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Wednesday, 28 December 2011

Women Second-Class Citizens in Hindutva

Volume 1, Issue 2 (Oct. 1999)

Women Second-Class Citizens in Hindutva

For thousands of years, women have suffered inhuman treatment under the monstrous laws of Brahmanism. The debilitating effects of Vedic sati, dowry, Vedic female infanticide and inhuman punishments have crushed Indian women to the status of sub-humans. Indeed, in no other civilization is the status of women worse than in Brahmanism, and never was it worse than during the Brahmanic Dark Ages (1500 BC - 1250 AD)

And the Hindutva Parivar is Reviving Brahmanic Anti-Woman Laws !

This we learn from :
Asian Age, Monday 30 August 1999 , p.1

Women 2nd class citizens in Hindutva Parivar

By Ravi Shankar
New Delhi: How does the Indian woman, seen through the eyes of the Sangh Parivar, appear? After rushing the "quintessential Bharatiya Nari" Sushma Swaraj to Bellary, two Cabinet ministers have made statements against Congress president Sonia Gandhi which have been attacked as demeaning to Indian womanhood.
A look at how the has BJP has viewed the role of women in Indian society before and since the watershed BJP rath yatra:
-- On wife-beating: Ms Mridula Sinha, president of the BJP’s Mahila Aghadi, in magazine interviews in April 1993: "Yes, it is often the woman’s fault. She can provoke the man to such an extent that he beats her. And, sometimes, the woman can be so ziddi. We tell the woman to try and adjust. After all, it is her family."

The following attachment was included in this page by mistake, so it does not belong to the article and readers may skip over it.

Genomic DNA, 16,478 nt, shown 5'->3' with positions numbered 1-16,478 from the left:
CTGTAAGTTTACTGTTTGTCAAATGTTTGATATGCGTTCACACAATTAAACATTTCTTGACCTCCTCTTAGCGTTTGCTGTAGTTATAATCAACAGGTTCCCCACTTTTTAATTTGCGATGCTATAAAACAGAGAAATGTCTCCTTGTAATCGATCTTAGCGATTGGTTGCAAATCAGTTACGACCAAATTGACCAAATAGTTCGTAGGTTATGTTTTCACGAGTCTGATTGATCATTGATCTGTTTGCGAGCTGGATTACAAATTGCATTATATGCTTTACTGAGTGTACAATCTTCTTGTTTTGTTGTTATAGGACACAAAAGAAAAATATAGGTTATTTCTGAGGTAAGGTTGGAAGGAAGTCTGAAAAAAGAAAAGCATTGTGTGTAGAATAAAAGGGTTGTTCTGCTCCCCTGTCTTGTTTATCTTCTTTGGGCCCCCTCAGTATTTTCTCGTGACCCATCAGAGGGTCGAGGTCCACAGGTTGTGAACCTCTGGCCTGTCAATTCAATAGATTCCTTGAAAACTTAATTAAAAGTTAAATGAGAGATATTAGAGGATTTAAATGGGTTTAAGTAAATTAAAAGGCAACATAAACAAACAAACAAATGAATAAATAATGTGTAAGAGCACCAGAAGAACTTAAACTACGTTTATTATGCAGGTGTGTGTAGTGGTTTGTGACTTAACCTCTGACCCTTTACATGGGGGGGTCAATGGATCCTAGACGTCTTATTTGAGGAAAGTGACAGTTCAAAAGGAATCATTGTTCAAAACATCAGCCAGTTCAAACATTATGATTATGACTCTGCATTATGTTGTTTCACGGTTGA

-- On polygamy: In January 1993, Swami Muktananda, while making recommendations on revising the Indian Constitution, was of the opinion that all restrictions in laws on the number of times a man could marry should be removed completely.
-- The practice of Sati: Swami Mukatananand also gave a clean chit to the practices of Sati and dowry, which he called "traditional Hindu practices "
In October 1987, former BJP vice-president Rajmata Vijayaraje Scindia, leading a pro-Sati march after the infamous Deorala incident, when Roop Kanwar was burnt alive in Deorala village in Rajasthan, said: "Sati is very much part of our tradition."
On Religious restrictions: In January 1994, Swami Nishchalananda, the Shankaracharya of Puri, was presiding over a function that Arundhati Roychoudhury walked out of after the Swami protested at women being allowed to recite sacred texts.
"I respect women too much to allow them to go and beg for alms in one garment, which is a prerequisite for the donning of the sacred thread," he is reported to have said. The sacred thread, in turn, is a prerequisite for the chanting of the Vedas.
Note: Two thousand years ago, in early Vedic times, women like Jayabala and Gargi held discussions at length on Vedic philosophy, which form part of philosophical texts.
-- Women’s dignity: Shiv Sena chief Bal Thackeray has, in election rallies, made salacious references to women in public life. Among those he made remarks about were veteran Gandhian Ushabehn Mehata, socialist Mrinal Gore and the fiery CPI(M) leader Ahilyatai Rangnekar.